The bad news? Despite widespread anxiety over The One’s handling of the oil spill and a new low in Gallup’s daily approval check, he still leads all major Republican contenders head-to-head. It’s only by two or three points in the case of Huckabee and Romney, but against Gingrich, Palin, and Ron Paul, it’s more like 10.
The good news? Well, there is no good news. There’s only this:
One thing that’s very interesting about these numbers is that Ron Paul is the most popular out of the whole group with independents. They see him favorably by a 35/25 margin. The only other White House hopeful on positive ground with them is Romney at a +2 spread and they’re very negative on the rest: -5 for Huckabee, -16 for Gingrich and Palin, and -17 for Obama. All five of the possible GOP contenders lead Obama with independents, but Paul does so by the widest margin at 46-28.
It has been easy in the past to write Paul off as irrelevant but this anti-politician climate is giving his movement some steam. Paul’s going to have an interesting choice in the next year or so. If his goal is really to be President rather than to influence the national dialogue then he should probably keep on trying to win the GOP nomination, as improbable as that might be. But if he wants to guarantee himself a major role in the 2012 contest he should run as a third party candidate instead. Polling at 5-10% nationally in the general election would get his views a much wider airing than just trudging along through the Republican nomination process and hoping to get 10-15% in each primary.
Note: “Moderates” aren’t equivalent to “independents.” Among moderates, Paul’s favorables are 20/38, which is actually among the better results for GOP candidates. (Palin’s net among mods is -46.) Paul does brutally among Republicans, too — just 25/25, whereas every other candidate polled is no worse than net +28. (Palin is +47.) All of which makes me think that … PPP might be right, and that if tea-party fee-vah carries forward into 2011, this guy might decide to quit the party and go kamikaze on the GOP in the general by running as an independent. What’s stopping him? He’ll be 77 on Election Day 2012, so it’s not like he’d be sacrificing decades of political opportunities by bucking the GOP the way Crist did. Plus, a huge part of his schtick is that the two major parties are identical on too many issues, in which case there’s no great loss in helping Obama get re-elected by siphoning votes off from the GOP. He’ll get a spot in the debates, win 10-15 percent of the vote, and earn the undying hatred of Republicans everywhere for torpedoing their chance to knock Obama out of office. Why not go out in a blaze of glory by giving voters “a real choice”?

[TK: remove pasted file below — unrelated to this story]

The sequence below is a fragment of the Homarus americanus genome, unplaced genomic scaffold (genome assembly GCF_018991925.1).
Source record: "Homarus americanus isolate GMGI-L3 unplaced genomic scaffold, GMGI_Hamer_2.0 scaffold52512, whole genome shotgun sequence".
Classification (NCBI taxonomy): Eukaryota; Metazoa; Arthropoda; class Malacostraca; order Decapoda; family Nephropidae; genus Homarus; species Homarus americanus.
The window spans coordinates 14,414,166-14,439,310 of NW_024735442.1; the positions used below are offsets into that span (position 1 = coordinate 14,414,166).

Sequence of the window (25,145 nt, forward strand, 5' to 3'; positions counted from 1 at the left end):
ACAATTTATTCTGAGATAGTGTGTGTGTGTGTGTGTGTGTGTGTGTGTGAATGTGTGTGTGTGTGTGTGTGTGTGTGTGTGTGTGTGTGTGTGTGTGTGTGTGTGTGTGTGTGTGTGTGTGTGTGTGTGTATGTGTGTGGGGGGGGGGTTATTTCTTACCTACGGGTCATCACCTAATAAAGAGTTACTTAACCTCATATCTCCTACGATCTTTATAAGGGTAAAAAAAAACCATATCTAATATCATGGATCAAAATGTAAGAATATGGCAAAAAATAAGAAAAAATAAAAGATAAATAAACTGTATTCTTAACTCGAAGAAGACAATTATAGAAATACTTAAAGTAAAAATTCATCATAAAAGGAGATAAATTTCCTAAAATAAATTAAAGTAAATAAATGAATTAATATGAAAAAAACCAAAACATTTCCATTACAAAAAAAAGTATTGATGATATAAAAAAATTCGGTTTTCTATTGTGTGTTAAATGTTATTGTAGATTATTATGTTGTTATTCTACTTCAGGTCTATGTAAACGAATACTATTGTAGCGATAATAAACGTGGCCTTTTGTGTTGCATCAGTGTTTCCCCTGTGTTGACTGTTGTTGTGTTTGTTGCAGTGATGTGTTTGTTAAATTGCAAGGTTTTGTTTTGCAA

There’s only one reason I can think of why he might not do it: Rand. If Rand wins the general election in November, Ron may worry that GOP recriminations for ruining the party’s presidential chances might not be limited to him. Which I guess means a Paul victory in Kentucky this year is even more important than we thought. Exit question: Only 27 percent of Nikki Haley supporters and 21 percent of Carly Fiorina supporters want Palin to be the next GOP nominee? I thought those endorsements were supposed to be killer!